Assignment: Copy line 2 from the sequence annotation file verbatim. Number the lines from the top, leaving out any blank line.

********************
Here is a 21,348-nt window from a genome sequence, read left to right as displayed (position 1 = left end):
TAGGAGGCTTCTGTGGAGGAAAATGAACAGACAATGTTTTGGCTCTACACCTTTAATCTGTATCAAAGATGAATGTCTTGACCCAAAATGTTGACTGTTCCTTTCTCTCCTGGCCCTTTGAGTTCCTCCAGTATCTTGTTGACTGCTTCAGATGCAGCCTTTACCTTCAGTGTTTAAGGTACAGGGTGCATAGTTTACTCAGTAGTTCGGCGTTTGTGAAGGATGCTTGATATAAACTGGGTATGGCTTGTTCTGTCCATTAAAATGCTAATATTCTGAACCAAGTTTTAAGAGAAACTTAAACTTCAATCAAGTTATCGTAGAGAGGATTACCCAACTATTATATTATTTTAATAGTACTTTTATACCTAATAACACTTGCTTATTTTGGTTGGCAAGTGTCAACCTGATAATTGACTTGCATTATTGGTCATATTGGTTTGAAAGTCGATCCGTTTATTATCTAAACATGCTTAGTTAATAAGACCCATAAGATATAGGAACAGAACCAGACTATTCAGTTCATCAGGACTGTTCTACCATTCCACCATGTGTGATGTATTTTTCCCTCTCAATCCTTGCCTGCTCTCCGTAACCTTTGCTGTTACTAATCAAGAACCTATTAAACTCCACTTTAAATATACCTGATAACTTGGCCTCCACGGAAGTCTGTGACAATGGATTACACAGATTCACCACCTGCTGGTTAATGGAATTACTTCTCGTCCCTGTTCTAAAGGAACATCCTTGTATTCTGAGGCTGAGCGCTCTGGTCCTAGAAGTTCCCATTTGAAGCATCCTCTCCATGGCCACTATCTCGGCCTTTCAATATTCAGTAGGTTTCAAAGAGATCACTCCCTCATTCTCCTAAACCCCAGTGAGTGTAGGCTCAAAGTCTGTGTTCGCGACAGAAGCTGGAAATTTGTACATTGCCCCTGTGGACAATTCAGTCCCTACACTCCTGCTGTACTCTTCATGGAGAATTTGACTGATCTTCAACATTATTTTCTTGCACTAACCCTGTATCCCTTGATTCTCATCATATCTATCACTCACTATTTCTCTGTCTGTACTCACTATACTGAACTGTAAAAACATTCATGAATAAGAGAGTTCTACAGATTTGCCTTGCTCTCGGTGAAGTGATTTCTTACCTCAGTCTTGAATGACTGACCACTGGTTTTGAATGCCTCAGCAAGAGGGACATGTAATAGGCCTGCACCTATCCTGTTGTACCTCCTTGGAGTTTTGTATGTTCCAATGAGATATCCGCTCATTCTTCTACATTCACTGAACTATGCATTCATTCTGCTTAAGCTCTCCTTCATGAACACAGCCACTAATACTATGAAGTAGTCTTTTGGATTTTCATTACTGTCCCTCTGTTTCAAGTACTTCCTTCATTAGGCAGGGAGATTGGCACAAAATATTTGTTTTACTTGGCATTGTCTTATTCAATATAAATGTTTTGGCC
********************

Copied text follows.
TAGGAGGCTTCTGTGGAGGAAAATGAACAGACAATGTTTTGGCTCTACACCTTTAATCTGTATCAAAGATGAATGTCTTGACCCAAAATGTTGACTGTTCCTTTCTCTCCTGGCCCTTTGAGTTCCTCCAGTATCTTGTTGACTGCTTCAGATGCAGCCTTTACCTTCAGTGTTTAAGGTACAGGGTGCATAGTTTACTCAGTAGTTCGGCGTTTGTGAAGGATGCTTGATATAAACTGGGTATGGCTTGTTCTGTCCATTAAAATGCTAATATTCTGAACCAAGTTTTAAGAGAAACTTAAACTTCAATCAAGTTATCGTAGAGAGGATTACCCAACTATTATATTATTTTAATAGTACTTTTATACCTAATAACACTTGCTTATTTTGGTTGGCAAGTGTCAACCTGATAATTGACTTGCATTATTGGTCATATTGGTTTGAAAGTCGATCCGTTTATTATCTAAACATGCTTAGTTAATAAGACCCATAAGATATAGGAACAGAACCAGACTATTCAGTTCATCAGGACTGTTCTACCATTCCACCATGTGTGATGTATTTTTCCCTCTCAATCCTTGCCTGCTCTCCGTAACCTTTGCTGTTACTAATCAAGAACCTATTAAACTCCACTTTAAATATACCTGATAACTTGGCCTCCACGGAAGTCTGTGACAATGGATTACACAGATTCACCACCTGCTGGTTAATGGAATTACTTCTCGTCCCTGTTCTAAAGGAACATCCTTGTATTCTGAGGCTGAGCGCTCTGGTCCTAGAAGTTCCCATTTGAAGCATCCTCTCCATGGCCACTATCTCGGCCTTTCAATATTCAGTAGGTTTCAAAGAGATCACTCCCTCATTCTCCTAAACCCCAGTGAGTGTAGGCTCAAAGTCTGTGTTCGCGACAGAAGCTGGAAATTTGTACATTGCCCCTGTGGACAATTCAGTCCCTACACTCCTGCTGTACTCTTCATGGAGAATTTGACTGATCTTCAACATTATTTTCTTGCACTAACCCTGTATCCCTTGATTCTCATCATATCTATCACTCACTATTTCTCTGTCTGTACTCACTATACTGAACTGTAAAAACATTCATGAATAAGAGAGTTCTACAGATTTGCCTTGCTCTCGGTGAAGTGATTTCTTACCTCAGTCTTGAATGACTGACCACTGGTTTTGAATGCCTCAGCAAGAGGGACATGTAATAGGCCTGCACCTATCCTGTTGTACCTCCTTGGAGTTTTGTATGTTCCAATGAGATATCCGCTCATTCTTCTACATTCACTGAACTATGCATTCATTCTGCTTAAGCTCTCCTTCATGAACACAGCCACTAATACTATGAAGTAGTCTTTTGGATTTTCATTACTGTCCCTCTGTTTCAAGTACTTCCTTCATTAGGCAGGGAGATTGGCACAAAATATTTGTTTTACTTGGCATTGTCTTATTCAATATAAATGTTTTGGCC